United States District Court, W.D. Missouri, Central Division
ROBERT BRATTON, individually and on behalf of all others similarly situated, Plaintiff,
THE HERSHEY COMPANY,
NANETTE K. LAUGHREY United States District Judge
case concerns filling requirements for boxes of
Reese's® Pieces® and Whoppers® candies.
Defendant, The Hershey Company, moves for summary judgment.
For the reasons set forth below, the motion is granted.
has manufactured and sold Whoppers in 5-ounce cardboard boxes
since 2001, and Reese's Pieces in 4-ounce cardboard boxes
since 2002, and throughout these periods, the size of each
box has remained consistent. Doc. 118, at 2, ¶ 1; Doc.
125, at iv, ¶ 1. Since at least 2006, Plaintiff Robert
Bratton has purchased both products regularly. Doc. 118, at
2, ¶ 2; Doc. 125, at iv, ¶ 2. Mr. Bratton guessed
that, on average, he purchased each of these products
“at least five [times] a month.” Doc. 118, at 2,
¶ 3; Doc. 125, at iv, ¶ 3. This totals
approximately 600 boxes of each of the boxes of candy at
issue in this litigation. Doc. 118, at 2, ¶ 5; Doc. 125,
at v, ¶ 5.
Bratton testified that he initially “expected the boxes
to be full, ” but “at some point . . . [he]
realized that they're not . . . .” Doc. 118-4
(Bratton Deposition Tr.), at 71:16-72:11. Although Mr.
Bratton claimed to have always clung to his hope that the
boxes would be full, he acknowledged that he did not
“expect the box to be miraculously filled the next time
[he] b[ought] it . . . .” Id., at 72:17-25.
Mr. Bratton guessed that the 600 or so boxes of Whoppers and
Reese's Pieces that he purchased in the last ten years
contained between 30 and 40 percent empty space.
Id., at 98:14-99:24. Despite his knowledge
concerning approximately how much candy and how much empty
space would be in each box, he continued to buy an average of
five boxes a month. See, e.g., id., at 77:7-20;
September 22, 2016, Plaintiff purchased a 4-ounce box of
Reese's Pieces and a 5-ounce box of Whoppers from a
Gerbes store in Columbia, Missouri. Doc. 118, at 3, ¶
10; Doc. 125, at vi, ¶ 10. These are the only purchases
of the Reese's Pieces and Whoppers boxes that Plaintiff
can specifically recall. Doc. 118, at 4, ¶ 12; Doc. 125,
at vi, ¶ 12. Mr. Bratton paid $1.00 for each box of
candy. Doc. 118, at 4, ¶ 13; Doc. 125, at vi, ¶ 13.
When asked at his deposition if there was “a price that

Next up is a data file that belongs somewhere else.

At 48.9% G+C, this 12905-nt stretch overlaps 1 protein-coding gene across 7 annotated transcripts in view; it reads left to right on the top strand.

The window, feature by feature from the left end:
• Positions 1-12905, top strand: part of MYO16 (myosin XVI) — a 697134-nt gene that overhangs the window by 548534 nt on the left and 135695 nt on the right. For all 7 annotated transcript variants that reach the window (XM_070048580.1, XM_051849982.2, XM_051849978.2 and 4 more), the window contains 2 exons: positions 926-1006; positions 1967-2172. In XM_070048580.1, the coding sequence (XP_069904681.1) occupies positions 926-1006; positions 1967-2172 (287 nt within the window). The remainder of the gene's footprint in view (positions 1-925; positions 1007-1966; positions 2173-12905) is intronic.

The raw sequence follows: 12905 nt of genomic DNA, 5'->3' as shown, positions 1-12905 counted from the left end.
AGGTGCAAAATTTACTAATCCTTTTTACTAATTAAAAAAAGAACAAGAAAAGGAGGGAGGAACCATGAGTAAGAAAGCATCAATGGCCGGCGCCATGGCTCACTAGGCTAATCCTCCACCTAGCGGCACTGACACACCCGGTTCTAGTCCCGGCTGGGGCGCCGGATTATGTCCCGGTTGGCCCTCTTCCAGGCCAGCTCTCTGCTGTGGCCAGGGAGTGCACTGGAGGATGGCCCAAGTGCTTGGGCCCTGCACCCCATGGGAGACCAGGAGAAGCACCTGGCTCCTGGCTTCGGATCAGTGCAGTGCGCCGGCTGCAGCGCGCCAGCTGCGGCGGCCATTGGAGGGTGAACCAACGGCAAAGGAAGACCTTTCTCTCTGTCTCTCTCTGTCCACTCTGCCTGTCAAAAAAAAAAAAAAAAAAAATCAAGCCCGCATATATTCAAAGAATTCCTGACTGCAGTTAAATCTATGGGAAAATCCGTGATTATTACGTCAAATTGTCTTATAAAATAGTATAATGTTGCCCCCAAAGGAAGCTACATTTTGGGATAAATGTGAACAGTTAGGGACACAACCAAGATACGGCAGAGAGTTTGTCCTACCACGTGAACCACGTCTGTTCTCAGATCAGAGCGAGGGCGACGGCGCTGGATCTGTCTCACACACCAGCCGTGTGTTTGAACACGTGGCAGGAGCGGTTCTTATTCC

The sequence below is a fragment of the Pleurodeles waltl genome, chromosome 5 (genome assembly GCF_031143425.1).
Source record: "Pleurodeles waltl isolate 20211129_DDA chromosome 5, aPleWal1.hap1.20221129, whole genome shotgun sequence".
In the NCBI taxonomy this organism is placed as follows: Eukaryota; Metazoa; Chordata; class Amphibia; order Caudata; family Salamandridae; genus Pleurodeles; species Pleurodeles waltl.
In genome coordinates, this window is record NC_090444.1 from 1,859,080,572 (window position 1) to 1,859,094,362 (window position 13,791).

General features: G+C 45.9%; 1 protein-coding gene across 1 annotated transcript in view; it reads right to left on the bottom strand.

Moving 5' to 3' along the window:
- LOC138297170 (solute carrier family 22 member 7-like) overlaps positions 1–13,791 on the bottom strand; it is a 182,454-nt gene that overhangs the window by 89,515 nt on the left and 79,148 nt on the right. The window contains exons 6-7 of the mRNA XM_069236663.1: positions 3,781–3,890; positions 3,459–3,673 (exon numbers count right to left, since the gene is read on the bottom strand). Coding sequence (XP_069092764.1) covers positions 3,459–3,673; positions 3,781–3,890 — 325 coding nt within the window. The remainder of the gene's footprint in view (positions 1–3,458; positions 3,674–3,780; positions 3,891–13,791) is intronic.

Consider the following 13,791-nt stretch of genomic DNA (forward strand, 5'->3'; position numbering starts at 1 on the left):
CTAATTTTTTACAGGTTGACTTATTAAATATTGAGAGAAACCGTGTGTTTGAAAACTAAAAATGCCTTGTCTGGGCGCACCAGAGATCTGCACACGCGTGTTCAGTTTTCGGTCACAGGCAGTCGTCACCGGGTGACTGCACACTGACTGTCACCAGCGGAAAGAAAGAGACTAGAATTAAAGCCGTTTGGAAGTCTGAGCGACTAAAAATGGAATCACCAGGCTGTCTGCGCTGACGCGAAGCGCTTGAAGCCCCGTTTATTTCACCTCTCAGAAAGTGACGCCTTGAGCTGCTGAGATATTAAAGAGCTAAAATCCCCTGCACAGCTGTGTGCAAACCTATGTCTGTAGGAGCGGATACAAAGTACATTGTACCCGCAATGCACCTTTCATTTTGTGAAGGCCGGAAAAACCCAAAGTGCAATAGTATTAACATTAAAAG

[he] would not have been willing to pay for the Reese's
Pieces box, ” he replied, “[I]f they'd been
$1.50 or $2 or something, I probably would have waited until
I could get them somewhere else . . . .” Doc. 118-4, at
104:3-104:9. But he also acknowledged having paid $4 for a
box of the candies at the movie theater. Id., at
104:10-14. Mr. Bratton estimates that he paid $4.00 a box for
approximately 30 percent of the boxes he purchased in the
last decade. Doc. 118, at 3, ¶ 6; Doc. 125, at v, ¶
Bratton claims that, since learning of the facts giving rise
to this litigation, he “ha[s] not bought any
more” theater boxes of Reese's Pieces or Whoppers.
Doc. 125-1, at Tr. 86:16-87:1.
Bratton filed this lawsuit in state court as a putative class
action. Count I alleges violation of the Missouri
Merchandising Practices Act (MMPA) and seeks injunctive
relief and damages. Count II alleges unjust enrichment and
seeks restitution or disgorgement of Hershey's purported
removed the case to federal court and then moved to dismiss
the case. The Court denied Hershey's motion to dismiss.
now moves for summary judgment on both of Mr. Bratton's
movant is entitled to summary judgment “if the movant
shows that there is no genuine dispute as to any material
fact and the movant is entitled to judgment as a matter of
law.” Fed.R.Civ.P. 56(a). Although, the Court must
resolve all conflicts of evidence in favor of the nonmoving
party, the Court must enter summary judgment “against a
party who fails to make a showing sufficient to establish the
existence of an element essential to that party's case,
and on which that party will bear the burden of proof at
trial.” Robert Johnson Grain Co. v. Chemical
Interchange Co., 541 F.2d 207, 210 (8th Cir. 1976);
Celotex Corp. v. Catrett, 477 U.S. 317, 322 (1986).
Bratton has brought two claims against Hershey, for violation
of Missouri's Merchandising Practices Act
(“MMPA”), and for unjust enrichment. As discussed
below, Mr. Bratton cannot establish the existence of an